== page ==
Lawyer Appeals Judge’s Award Of $21 Million In Fees, $8 Coupons For Clients

Forbes reports on Ted Frank addressing the issue of class-action lawyers requesting huge fees and gaining small coupons for the class members who were harmed.

For a thorough description of how a compliant judge can allow class-action lawyers to turn practically worthless coupons into a fountain of fees, read Ted Frank’s appeal of a St. Louis judge’s award in the A.G. Edwards case. St. Louis Judge Angela T. Quigless approved a settlement that gives lawyers at Milberg and other firms $21 million in cash but only $6 million for some customers and three annual coupons of $8.22 apiece for the rest. The judge didn’t even see fit to inquire into the lawyers’ valuation of the coupon portion of the settlement, despite strong evidence that less than 10% of coupons in such cases are ever redeemed. (A simple question to the lawyers might have sufficed: “If they’re so valuable,” Judge Quigless might have asked, “why don’t you accept them at the same 100 cents on the dollar you have told the court they are worth?”)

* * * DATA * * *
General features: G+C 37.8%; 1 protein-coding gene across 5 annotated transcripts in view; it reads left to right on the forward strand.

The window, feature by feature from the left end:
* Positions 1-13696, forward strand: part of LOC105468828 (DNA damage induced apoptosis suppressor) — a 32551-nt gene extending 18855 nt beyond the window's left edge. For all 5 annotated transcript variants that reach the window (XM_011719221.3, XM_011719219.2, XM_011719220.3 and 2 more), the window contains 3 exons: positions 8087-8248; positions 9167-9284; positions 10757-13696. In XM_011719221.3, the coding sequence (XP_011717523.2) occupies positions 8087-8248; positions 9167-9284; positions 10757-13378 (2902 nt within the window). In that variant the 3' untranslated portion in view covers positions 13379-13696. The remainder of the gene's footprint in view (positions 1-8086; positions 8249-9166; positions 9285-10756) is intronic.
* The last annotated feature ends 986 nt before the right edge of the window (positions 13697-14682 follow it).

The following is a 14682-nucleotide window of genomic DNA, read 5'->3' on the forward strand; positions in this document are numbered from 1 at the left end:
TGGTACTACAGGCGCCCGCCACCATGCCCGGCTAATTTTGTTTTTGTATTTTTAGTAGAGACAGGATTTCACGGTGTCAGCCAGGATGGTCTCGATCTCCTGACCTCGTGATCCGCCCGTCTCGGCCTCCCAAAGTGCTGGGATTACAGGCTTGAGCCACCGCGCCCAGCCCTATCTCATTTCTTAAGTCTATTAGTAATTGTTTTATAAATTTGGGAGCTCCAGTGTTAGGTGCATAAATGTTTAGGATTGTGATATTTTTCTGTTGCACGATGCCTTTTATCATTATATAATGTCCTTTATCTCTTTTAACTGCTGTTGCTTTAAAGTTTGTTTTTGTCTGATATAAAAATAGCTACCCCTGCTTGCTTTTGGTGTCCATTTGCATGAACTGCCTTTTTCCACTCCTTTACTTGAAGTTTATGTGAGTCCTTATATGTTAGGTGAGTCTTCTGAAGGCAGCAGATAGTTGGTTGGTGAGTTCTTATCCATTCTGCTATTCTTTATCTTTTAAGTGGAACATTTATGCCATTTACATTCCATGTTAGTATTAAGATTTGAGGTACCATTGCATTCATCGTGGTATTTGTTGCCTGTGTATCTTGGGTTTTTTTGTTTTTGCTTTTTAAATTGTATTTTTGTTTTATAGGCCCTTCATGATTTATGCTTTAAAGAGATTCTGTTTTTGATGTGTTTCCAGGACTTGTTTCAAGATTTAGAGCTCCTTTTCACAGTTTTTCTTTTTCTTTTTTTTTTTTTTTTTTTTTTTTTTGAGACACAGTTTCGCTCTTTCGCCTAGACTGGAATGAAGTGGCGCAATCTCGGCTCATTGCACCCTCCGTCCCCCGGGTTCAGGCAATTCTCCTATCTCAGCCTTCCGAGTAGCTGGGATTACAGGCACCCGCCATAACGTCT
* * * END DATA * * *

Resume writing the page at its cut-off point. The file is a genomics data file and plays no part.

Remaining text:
The judge did show some backbone when Frank asked her to order an inquiry into how many coupons were redeemed in a nearly identical settlement Milberg negotiated with Edward D. Jones in 2006. She rejected the request. Milberg won’t volunteer the information. Class-action lawyers rarely do. They like the idea of coupons when it comes to calculating their fee — it sounds better to say they are getting 20% of a $100 million award than 100% of a $20 million award — but they treat the actual redemption rate like a state secret. Judges who understand the law know it is their duty to inquire into the value of a settlement on behalf of absent class members. Some judges can’t be bothered, which is just fine with class-action lawyers and their corporate targets.

Read the full article at Forbes.